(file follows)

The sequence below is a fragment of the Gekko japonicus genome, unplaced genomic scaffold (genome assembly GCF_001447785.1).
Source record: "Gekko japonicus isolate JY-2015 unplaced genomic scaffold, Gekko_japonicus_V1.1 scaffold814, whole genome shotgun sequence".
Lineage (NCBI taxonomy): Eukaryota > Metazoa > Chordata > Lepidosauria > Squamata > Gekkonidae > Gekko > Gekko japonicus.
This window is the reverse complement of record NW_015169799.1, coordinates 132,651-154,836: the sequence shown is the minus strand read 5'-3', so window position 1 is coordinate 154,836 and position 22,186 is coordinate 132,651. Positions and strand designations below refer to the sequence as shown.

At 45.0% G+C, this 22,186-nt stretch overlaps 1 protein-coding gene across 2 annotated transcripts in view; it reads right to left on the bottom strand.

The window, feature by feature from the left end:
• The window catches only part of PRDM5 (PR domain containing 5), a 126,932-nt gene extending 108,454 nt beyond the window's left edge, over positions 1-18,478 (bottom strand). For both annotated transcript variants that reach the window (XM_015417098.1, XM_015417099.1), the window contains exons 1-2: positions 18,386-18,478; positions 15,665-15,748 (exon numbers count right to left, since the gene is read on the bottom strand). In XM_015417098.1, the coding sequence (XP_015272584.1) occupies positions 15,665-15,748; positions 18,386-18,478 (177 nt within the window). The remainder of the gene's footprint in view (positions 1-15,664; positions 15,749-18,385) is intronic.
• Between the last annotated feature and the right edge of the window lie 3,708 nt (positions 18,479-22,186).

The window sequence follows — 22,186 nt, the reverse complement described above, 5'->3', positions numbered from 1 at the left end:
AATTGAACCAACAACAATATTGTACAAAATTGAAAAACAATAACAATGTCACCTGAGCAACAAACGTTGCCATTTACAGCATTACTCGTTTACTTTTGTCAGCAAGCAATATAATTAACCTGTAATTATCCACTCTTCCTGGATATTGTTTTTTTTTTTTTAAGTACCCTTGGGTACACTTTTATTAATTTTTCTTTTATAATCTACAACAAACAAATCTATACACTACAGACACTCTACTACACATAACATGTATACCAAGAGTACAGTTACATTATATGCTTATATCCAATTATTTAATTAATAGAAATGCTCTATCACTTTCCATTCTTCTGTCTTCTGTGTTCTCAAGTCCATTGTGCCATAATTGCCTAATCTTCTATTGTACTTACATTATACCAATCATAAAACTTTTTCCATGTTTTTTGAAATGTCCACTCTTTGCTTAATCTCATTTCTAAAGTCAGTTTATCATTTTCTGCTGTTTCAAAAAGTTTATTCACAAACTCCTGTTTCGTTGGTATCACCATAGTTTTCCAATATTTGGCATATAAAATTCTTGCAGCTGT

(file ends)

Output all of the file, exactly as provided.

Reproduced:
The sequence below is a fragment of the Gekko japonicus genome, unplaced genomic scaffold (genome assembly GCF_001447785.1).
Source record: "Gekko japonicus isolate JY-2015 unplaced genomic scaffold, Gekko_japonicus_V1.1 scaffold814, whole genome shotgun sequence".
Lineage (NCBI taxonomy): Eukaryota > Metazoa > Chordata > Lepidosauria > Squamata > Gekkonidae > Gekko > Gekko japonicus.
This window is the reverse complement of record NW_015169799.1, coordinates 132,651-154,836: the sequence shown is the minus strand read 5'-3', so window position 1 is coordinate 154,836 and position 22,186 is coordinate 132,651. Positions and strand designations below refer to the sequence as shown.

At 45.0% G+C, this 22,186-nt stretch overlaps 1 protein-coding gene across 2 annotated transcripts in view; it reads right to left on the bottom strand.

The window, feature by feature from the left end:
• The window catches only part of PRDM5 (PR domain containing 5), a 126,932-nt gene extending 108,454 nt beyond the window's left edge, over positions 1-18,478 (bottom strand). For both annotated transcript variants that reach the window (XM_015417098.1, XM_015417099.1), the window contains exons 1-2: positions 18,386-18,478; positions 15,665-15,748 (exon numbers count right to left, since the gene is read on the bottom strand). In XM_015417098.1, the coding sequence (XP_015272584.1) occupies positions 15,665-15,748; positions 18,386-18,478 (177 nt within the window). The remainder of the gene's footprint in view (positions 1-15,664; positions 15,749-18,385) is intronic.
• Between the last annotated feature and the right edge of the window lie 3,708 nt (positions 18,479-22,186).

The window sequence follows — 22,186 nt, the reverse complement described above, 5'->3', positions numbered from 1 at the left end:
AATTGAACCAACAACAATATTGTACAAAATTGAAAAACAATAACAATGTCACCTGAGCAACAAACGTTGCCATTTACAGCATTACTCGTTTACTTTTGTCAGCAAGCAATATAATTAACCTGTAATTATCCACTCTTCCTGGATATTGTTTTTTTTTTTTTAAGTACCCTTGGGTACACTTTTATTAATTTTTCTTTTATAATCTACAACAAACAAATCTATACACTACAGACACTCTACTACACATAACATGTATACCAAGAGTACAGTTACATTATATGCTTATATCCAATTATTTAATTAATAGAAATGCTCTATCACTTTCCATTCTTCTGTCTTCTGTGTTCTCAAGTCCATTGTGCCATAATTGCCTAATCTTCTATTGTACTTACATTATACCAATCATAAAACTTTTTCCATGTTTTTTGAAATGTCCACTCTTTGCTTAATCTCATTTCTAAAGTCAGTTTATCATTTTCTGCTGTTTCAAAAAGTTTATTCACAAACTCCTGTTTCGTTGGTATCACCATAGTTTTCCAATATTTGGCATATAAAATTCTTGCAGCTGT